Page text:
by Pete Mazzaccaro

The second of four Summer Technology stories. Yesterday, we posted a piece by Hugh Gilmore on using a Kindle on vacation. Tomorrow, we’ll feature a piece on cutting cable.

You’ve probably heard a lot about “cloud” computing lately and are left wondering. What is “the cloud” anyway? And why do I want to compute with it?”

Cloud is really just a new way of talking about computing that’s been around at least as long as webmail. It’s performing functions – computing – online instead of on your desktop. Files are stored on Google, Yahoo, AOL or Facebook’s servers, not your hard drive.

In the last five years or so, as high speed Internet has become more and more available, cloud services have caught on like crazy. Two great examples are Netflix streaming video and Facebook.

This year, there’s been a lot of movement on cloud music services that allow you to get a lot more out of your Internet connection than Pandora’s random playlist. My two favorites are Spotify and Google Music.


So, I managed to grab an “exclusive” invite to Spotify two days after it launched this month. Those invites were so “exclusive” that music and tech blogs were posting links to what might best be described as mass invite engines.

What is Spotify? After Google music, which also launched this summer, Spotify is the most buzzed about music service since Pandora. It started in Europe, where it gained a ton of users, and had been gearing up for a U.S. launch for the better part of the last year.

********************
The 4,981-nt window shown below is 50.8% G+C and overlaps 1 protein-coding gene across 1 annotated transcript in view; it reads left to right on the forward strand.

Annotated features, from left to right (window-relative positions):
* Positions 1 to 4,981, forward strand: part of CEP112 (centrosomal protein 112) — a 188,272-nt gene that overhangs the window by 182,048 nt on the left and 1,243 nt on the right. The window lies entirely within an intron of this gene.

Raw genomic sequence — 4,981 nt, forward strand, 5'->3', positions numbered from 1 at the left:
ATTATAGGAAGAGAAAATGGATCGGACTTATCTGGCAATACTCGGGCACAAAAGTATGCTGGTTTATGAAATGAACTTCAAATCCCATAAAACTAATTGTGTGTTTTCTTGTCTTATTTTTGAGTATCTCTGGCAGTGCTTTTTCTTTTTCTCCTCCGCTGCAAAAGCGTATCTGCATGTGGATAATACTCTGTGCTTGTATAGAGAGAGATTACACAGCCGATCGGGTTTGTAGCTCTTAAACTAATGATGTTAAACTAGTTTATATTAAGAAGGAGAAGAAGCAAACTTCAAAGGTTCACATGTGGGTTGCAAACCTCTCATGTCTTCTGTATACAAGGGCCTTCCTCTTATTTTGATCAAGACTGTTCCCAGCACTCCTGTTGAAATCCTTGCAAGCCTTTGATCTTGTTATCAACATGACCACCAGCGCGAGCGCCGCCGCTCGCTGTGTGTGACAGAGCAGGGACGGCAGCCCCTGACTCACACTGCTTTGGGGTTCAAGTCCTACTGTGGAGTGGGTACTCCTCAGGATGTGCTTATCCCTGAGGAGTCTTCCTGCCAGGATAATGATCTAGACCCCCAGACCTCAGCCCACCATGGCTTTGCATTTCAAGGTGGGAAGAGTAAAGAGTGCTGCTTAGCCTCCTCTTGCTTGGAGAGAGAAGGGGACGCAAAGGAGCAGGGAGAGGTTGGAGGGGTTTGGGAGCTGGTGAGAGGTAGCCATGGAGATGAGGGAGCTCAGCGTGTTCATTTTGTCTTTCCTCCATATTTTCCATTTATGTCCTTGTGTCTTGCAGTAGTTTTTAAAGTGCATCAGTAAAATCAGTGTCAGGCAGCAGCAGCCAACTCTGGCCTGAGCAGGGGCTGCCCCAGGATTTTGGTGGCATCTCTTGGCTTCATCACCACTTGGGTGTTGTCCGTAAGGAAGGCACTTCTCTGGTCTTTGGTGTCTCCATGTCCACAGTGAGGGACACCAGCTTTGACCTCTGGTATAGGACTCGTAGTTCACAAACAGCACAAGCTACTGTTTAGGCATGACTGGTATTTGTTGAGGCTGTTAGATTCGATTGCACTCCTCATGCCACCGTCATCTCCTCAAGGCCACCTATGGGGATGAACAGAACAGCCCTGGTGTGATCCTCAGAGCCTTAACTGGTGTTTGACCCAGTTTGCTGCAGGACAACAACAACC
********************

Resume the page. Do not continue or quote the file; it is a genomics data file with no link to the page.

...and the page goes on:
Does it live up to the hype? I think so. I’ve never been a big Pandora fan. I’ve found it really hard to plug in an artist and not land on a song I really didn’t want to hear within 15 minutes. I think I’ve been around for Pandora hitting that sweet spot for a good hour only two or three times. Generally, a good old-fashioned iTunes genius playlist is better. And the new   Google Music instant playlist is even better than that.

But with those options, I don’t get to hear music I don’t have (even though I have a lot). Spotify solves that problem by giving even free accounts access to a huge library of music – some 15 million songs. And you can listen to whole, unabridged albums.

I started off by plugging in Ted Leo and the Pharmacists and listened to his latest Matador record “The Brutalist Bricks” in its entirety. Every so often, Spotify will queue up a 30-second commercial. I heard several pitches to buy Amos Lee records during my first day of testing the service.

Other benefits to Spotify include the fact that you can sync the service with Facebook, where you can find your Facebook friends who have the service in a little window on the right, look at their public playlists and even recommend artists and albums.

Now there are many services that you’ll need to pay to unlock. The free account gives you an amazing access to music, but it’s limited to 20 hours a month of listening. Going up to $4.99 a month gives you unlimited music streaming and no commercials, and $9.99 a month gives you the ability to download tracks to your computer, smartphone or iPod touch.

Some of those features are pretty compelling, but I think that even the free service, as a means of discovering and listening to new music, is pretty valuable, too. There’s a “what’s new” tab in the player window that gives you the most recent releases and singles.

So you won’t be able to rock Spotify day and night with a free account, but you could definitely use it to preview music you’re thinking of picking up to own.